Its origins-the need for a 30-passenger type to slot in between existing 19- and 50-seaters-led Saab-Scania of Sweden, which had had mostly military experience, to sign an agreement with Fairchild, which had already had exposure to this commercial sector with its own Swearingen Metro. The former would produce the fuselage and the vertical stabilizers, as well as carry out final assembly, in Linkoping, while the latter would build the wings, the engine nacelles, and the tailplane. Although the venture would reduce Saab’s costs of what proved to be its largest industrial program, Fairchild’s marketing and familiarization with the commuter segment were also considered advantages.
“An agreement signed on January 25, 1980 between Saab-Scania of Sweden and Fairchild Industries of the USA served to launch the SF-340 commuter airliner as the first fully collaborative venture between an American and a European company,” according to William Green and Gordon Swanborough in An Illustrated Guide to the World’s Airliners (Arco Publishing, Inc., 1982, p. 168).
The resultant clean, low-wing design incorporated a pressurized, circular cross section fuselage for 34 three-abreast passengers, provisioned with a small galley, a lavatory, and enclosed overhead storage compartments on its seat-pair side, giving it a 64.9-foot overall length; a straight, high-aspect ratio wing of 70.4-foot span and 450-square-foot area with single-slotted trailing edge flaps; two 1,675-shp General Electric CT7-5A turboprops; a conventional tail; and a retractable, tricycle undercarriage.
It first flew on January 25, 1983 and was inaugurated into service by launch customer Crossair of Switzerland the following year. Both Business Express and later American Eagle offered multiple daily flights from nearby Long Island MacArthur Airport to Boston with it.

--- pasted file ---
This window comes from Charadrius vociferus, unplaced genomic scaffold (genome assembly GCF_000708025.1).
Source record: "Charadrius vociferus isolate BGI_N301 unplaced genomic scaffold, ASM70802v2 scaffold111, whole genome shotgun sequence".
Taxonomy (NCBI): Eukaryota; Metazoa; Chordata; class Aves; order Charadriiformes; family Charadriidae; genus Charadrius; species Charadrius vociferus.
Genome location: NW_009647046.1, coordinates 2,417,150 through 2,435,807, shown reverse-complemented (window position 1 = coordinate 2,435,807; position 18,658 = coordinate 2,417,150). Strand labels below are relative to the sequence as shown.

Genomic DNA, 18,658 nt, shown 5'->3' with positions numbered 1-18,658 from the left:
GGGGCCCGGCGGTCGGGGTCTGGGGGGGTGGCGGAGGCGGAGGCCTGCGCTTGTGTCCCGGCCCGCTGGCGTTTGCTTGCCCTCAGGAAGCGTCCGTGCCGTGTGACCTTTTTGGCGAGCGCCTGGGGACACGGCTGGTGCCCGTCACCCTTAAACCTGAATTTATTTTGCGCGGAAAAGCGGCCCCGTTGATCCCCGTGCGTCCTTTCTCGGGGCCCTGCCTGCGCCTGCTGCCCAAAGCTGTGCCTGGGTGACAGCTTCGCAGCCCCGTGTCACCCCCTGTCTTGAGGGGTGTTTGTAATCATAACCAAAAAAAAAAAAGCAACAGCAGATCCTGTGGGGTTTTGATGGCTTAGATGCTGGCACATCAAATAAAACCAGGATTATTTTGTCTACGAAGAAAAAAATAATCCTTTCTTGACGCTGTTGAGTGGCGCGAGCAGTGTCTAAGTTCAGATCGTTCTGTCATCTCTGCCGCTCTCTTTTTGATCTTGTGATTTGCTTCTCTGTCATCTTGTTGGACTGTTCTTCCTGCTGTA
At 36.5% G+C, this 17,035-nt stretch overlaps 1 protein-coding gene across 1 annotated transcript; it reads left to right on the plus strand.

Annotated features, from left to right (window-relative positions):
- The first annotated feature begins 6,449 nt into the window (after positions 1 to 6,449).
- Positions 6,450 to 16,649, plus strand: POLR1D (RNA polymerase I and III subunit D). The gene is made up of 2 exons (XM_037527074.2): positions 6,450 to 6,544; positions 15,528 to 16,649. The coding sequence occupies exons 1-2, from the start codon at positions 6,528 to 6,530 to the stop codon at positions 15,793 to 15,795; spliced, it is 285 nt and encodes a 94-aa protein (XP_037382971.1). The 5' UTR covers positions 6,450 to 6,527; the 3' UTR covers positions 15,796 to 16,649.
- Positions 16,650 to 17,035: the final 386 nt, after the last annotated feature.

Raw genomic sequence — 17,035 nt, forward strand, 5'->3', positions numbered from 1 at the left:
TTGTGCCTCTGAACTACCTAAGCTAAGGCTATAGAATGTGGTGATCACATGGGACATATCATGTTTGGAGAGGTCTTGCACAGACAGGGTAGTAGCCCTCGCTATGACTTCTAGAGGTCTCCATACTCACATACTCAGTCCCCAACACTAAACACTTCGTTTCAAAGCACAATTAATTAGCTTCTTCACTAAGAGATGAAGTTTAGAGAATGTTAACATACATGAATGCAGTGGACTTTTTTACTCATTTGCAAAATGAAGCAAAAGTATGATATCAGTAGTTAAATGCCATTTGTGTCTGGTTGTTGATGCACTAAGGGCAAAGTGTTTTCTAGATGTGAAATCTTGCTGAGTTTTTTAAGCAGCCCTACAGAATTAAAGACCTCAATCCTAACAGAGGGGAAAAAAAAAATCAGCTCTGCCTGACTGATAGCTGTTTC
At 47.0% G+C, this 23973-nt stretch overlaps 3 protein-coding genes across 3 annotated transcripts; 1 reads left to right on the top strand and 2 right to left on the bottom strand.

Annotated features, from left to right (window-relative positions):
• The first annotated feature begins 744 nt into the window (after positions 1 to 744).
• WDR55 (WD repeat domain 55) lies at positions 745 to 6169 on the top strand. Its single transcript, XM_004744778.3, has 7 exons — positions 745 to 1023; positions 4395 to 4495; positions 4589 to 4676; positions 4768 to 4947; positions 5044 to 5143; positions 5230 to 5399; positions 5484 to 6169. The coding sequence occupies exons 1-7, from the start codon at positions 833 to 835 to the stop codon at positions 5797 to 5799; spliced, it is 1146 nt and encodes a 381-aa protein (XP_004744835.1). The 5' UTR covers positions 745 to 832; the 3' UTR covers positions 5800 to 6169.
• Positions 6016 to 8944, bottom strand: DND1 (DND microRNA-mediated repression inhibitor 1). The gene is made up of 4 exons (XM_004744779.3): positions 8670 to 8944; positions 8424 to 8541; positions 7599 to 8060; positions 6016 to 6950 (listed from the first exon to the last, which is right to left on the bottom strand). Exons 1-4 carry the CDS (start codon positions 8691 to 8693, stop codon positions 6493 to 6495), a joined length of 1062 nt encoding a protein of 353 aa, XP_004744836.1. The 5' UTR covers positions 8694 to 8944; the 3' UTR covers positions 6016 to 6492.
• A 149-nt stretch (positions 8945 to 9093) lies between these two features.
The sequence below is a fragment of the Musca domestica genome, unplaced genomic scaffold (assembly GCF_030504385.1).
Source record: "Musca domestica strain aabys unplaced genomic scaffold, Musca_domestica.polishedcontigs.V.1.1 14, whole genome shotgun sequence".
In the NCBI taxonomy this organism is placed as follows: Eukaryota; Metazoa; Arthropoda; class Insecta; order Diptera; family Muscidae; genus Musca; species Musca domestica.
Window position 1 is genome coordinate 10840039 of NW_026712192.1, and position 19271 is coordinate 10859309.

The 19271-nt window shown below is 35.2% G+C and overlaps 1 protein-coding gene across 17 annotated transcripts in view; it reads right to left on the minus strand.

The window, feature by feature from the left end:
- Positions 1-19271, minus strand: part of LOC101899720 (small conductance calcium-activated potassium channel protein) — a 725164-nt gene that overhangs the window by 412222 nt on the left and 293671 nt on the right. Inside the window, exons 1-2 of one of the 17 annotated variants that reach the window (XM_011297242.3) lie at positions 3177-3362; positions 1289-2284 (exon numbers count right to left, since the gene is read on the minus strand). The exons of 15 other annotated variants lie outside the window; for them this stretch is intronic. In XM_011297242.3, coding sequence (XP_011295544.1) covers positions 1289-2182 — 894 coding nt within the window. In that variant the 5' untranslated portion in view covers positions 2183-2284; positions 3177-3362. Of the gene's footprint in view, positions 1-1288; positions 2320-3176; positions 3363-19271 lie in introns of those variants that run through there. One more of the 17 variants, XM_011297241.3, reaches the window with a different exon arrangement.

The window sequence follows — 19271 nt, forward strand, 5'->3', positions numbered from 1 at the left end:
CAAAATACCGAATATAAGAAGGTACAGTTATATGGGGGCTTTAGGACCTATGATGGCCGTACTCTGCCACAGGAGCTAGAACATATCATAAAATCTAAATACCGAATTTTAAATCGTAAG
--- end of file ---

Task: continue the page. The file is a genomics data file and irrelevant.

After Fairchild completed 108 ship sets in Farmingdale, it terminated its agreement with Saab Scania and withdraw from all civil projects, leaving the very successful commuter airliner to be re-designated S-340 in 1985.
Sikorsky Aero Engineering Corporation:
Like Alexander P. de Seversky, Igor I. Sikorsky immigrated from Russia to the US, arriving on American shores with dreams, drives, and aeronautic blood coursing through his veins, but little more than lint in his pockets.
Five years after stepping ashore on this side of the Atlantic, in 1924, he planted Long Island roots that grew into the Sikorsky Aero Engineering Corporation and in it concentrated on one of two aircraft types with which he would become synonymous-the amphibious flying boat, with the other being the rotary-wing helicopter.
Although the first of the former, the S-34, nosed into Long Island Sound near College Point on May 31,1927 after one of its two engines failed at 800 feet, the succeeding S-38, the theoretical second designed between May and July of the following year, fared far better. Functional it was. Art it was not.